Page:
Still, even though the borderline actions are few and far between in an overall nonviolent campaign, it is worth delving more into their nature. One way to assess the character of these actions is to highlight the essence of a civil resistance struggle. The core value of civil resistance is life in and of itself — its preservation and bettering. Political struggle is carried out as long as a human being remains a political agency for action. Death, including by suicide, ends all political engagements. A destruction of property might not entail, in the process, bodily harm, but any benefits stemming from that action might be outweighed by massive reprisals if it is not executed strategically. Blowing up the railways in order to undermine the German war efforts during WWII might have led to considerable collateral damage because Germans held nearby villages — even though they might not have been directly involved in the sabotage —accountable for the actions of the partisans. On the other hand, the concealed sabotage of the German weaponry, which failed to shoot, drive or communicate once it reached the front, by the Danish factory workers was less risky, with lower chances of punishing repression once the weapons were loaded and sent where the German army needed them. Both cases show property destruction, but the first example leads to a loss of civilian life and the second one considerably limits that possibility. Consequently, the latter action can be said to remain within the realm of nonviolent resistance while the former is outside that realm.

547742_571900669547272_354267135_n3. If the activists set the nonviolent battlefield so as to provoke the authorities to use violence, is that still considered nonviolent?

Nonviolent action is often designed — as Martin Luther King Jr. said — to dramatize the already existing injustice. Violence of the adversary against nonviolent action is therefore an extension of the repressive system that is in place. Nonviolent action does not so much provoke but expose to a larger public the violence that the community is being subject to.  A smart nonviolent action is the tool to show the real face of injustice in a dramatic way. This is done to draw massive media attention and, consequently, awaken a large part of the population that over years and decades might have become numbed to or complicit in the existing injustice.

Nonviolent action that exposes violence in a vivid fashion remains in every sense nonviolent as it was before violence was evoked to crush it.

4. Can civil resistance authentically sustain itself on its own for long and succeed against a materially powerful adversary without some kind of external assistance?

The question is set on the (wrong) premise that a nonviolent contestation is material and, consequently, only a materially stronger force prevails. If the material resources (money, manpower, capacity to repress) matter for the outcome of the struggle then the natural question is how resource-deprived, seemingly powerless and until now victimized people can become their own liberators, as well as a sole force able to bring down immovable repressive structures. Surely, the thinking goes, they must have received material help from outside (from other governments with resources) that aided them in their success. The major problem with the premise and derived from its conclusions is that in reality the nonviolent struggle is hardly ever driven by material “boosters” from outside. The resilience of mass-based civil resistance movements that can withstand repression, government propaganda and attempts of co-optation while continuing mobilization and disruptions come from individual and collective fortitude and will. Those who maintain their power through material force, including firepower, can hardly understand a different force. The Ukrainian activists that were kidnapped and tortured during the Maidan revolution told the media that their captors — while beating them up — wanted to know how much money activists received from the foreign embassies in Kyiv, how the money transfer was organized and who was behind it. They could not comprehend that a three-month-old Maidan and other ongoing protests, often in freezing winter temperatures, could have been organically propelled and sustained over time by the voluntary participation and actions of hundreds of thousands of Ukrainians who donated their time, money, goods, and services and took the risk simply because they deeply identified with and shared the values and ideals that Maidan represented.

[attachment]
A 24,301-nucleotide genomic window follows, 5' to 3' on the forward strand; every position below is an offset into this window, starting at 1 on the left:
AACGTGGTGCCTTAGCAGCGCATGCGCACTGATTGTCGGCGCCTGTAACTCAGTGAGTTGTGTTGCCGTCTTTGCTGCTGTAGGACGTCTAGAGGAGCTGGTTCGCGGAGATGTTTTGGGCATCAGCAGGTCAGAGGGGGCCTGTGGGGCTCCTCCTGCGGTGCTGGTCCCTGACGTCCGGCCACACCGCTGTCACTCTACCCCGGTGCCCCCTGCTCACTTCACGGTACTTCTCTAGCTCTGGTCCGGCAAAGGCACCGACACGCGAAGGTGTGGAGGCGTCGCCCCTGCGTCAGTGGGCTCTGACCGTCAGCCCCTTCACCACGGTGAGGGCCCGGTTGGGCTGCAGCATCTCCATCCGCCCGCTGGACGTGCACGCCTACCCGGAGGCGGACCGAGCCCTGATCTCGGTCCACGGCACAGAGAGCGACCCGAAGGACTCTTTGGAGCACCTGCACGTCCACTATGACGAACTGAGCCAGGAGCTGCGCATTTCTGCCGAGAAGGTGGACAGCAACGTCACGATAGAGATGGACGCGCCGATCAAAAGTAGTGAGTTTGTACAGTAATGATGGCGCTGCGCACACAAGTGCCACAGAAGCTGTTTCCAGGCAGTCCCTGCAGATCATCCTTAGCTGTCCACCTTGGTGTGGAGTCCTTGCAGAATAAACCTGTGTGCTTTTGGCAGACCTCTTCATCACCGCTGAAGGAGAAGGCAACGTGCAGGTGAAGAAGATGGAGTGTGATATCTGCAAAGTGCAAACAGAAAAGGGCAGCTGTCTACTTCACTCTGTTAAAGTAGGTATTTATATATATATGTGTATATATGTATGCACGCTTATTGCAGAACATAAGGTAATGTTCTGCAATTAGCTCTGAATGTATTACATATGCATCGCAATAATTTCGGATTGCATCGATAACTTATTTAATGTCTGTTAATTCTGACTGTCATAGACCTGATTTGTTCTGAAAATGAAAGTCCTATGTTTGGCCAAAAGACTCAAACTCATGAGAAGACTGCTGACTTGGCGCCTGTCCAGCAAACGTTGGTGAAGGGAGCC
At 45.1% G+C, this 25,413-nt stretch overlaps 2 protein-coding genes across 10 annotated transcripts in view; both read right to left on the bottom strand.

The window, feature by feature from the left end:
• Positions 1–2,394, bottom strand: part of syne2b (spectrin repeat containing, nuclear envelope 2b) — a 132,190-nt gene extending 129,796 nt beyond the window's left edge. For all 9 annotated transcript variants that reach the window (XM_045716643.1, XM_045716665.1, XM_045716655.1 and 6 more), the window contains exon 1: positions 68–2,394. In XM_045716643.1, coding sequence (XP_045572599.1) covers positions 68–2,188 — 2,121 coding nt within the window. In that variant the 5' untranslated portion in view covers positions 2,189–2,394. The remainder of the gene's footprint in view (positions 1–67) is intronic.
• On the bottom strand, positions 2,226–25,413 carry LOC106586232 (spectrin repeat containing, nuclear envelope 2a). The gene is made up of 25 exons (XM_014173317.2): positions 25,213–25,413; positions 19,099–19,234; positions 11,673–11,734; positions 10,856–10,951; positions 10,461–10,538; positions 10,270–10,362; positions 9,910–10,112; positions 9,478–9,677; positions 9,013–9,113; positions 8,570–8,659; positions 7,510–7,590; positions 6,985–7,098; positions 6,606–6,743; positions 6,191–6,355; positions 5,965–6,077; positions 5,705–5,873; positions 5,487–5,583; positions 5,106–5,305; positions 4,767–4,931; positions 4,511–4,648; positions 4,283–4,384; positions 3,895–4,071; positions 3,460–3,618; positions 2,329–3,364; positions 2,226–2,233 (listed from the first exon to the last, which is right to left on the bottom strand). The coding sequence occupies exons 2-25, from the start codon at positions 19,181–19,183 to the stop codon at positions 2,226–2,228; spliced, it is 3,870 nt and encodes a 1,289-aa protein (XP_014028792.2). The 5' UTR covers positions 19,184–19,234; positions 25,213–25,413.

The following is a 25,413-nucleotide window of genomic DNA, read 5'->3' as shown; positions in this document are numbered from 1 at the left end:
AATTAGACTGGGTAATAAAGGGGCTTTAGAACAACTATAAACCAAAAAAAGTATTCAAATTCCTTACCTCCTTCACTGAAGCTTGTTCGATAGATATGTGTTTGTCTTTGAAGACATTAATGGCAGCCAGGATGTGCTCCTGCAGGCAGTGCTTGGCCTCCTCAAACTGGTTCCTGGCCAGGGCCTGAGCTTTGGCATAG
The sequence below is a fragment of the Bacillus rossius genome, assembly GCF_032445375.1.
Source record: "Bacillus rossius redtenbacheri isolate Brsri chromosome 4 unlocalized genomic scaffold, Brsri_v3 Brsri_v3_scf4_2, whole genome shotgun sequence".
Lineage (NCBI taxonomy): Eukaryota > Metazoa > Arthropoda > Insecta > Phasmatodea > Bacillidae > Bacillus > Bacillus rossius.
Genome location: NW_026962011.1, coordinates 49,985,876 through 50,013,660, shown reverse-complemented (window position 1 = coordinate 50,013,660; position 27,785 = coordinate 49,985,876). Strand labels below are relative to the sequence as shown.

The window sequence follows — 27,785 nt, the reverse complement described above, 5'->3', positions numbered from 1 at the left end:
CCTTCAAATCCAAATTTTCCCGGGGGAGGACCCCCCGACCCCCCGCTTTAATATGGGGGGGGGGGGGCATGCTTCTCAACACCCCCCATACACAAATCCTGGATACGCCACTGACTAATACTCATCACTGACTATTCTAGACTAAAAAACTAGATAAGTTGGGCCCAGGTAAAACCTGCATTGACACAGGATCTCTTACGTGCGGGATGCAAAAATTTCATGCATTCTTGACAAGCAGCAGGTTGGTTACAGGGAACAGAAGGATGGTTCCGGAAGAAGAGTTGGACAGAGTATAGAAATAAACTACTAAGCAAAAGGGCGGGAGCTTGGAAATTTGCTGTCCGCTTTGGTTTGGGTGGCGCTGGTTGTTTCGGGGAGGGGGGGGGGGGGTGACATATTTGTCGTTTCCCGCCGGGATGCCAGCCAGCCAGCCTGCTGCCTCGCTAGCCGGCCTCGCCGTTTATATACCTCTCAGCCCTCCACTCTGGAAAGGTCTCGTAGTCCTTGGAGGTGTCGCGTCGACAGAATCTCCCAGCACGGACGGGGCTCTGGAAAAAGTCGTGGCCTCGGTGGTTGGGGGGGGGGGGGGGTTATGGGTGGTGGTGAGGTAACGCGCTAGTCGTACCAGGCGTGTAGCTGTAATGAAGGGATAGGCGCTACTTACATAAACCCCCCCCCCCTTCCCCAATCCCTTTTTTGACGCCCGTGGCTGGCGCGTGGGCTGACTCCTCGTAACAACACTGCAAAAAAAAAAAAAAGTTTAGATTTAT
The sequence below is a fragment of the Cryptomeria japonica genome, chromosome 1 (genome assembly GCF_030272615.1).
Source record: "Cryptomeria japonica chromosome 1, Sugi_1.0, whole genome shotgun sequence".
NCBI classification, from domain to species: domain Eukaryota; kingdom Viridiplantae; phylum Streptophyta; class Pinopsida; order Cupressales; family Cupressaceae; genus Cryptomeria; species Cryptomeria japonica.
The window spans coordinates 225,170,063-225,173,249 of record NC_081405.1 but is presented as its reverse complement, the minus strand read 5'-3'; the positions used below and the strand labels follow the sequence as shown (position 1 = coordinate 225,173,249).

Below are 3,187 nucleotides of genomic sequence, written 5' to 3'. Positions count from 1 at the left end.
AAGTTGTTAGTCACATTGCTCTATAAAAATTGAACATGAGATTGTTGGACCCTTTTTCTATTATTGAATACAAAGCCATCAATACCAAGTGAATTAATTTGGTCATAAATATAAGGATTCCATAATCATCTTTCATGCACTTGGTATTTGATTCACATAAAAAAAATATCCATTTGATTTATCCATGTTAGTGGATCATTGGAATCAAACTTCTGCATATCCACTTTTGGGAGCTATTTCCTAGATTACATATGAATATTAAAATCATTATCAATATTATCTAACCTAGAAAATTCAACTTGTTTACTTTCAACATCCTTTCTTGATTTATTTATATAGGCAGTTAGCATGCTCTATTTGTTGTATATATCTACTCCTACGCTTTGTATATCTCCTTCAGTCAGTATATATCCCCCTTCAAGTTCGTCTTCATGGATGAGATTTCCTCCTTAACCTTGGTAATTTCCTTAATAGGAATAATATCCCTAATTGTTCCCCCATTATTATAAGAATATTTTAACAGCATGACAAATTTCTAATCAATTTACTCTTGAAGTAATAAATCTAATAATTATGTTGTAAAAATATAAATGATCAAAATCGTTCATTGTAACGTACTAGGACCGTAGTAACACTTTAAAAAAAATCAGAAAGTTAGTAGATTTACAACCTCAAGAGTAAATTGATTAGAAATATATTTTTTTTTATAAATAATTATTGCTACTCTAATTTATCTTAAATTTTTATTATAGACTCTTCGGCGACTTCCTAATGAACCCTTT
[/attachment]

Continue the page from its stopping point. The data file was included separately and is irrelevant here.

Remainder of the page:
The government that projects its power through the tools of oppression, bribery, and propaganda has major difficulties in grasping that political authority of a movement can, in fact, be derived from entirely different (nonmaterial) sources: a genuine representation of people’s grievances and expectations, an organically-created sense of an individual and collective responsibility for the movement and people’s free volition to join the movement that undergirds authentic consent and participation.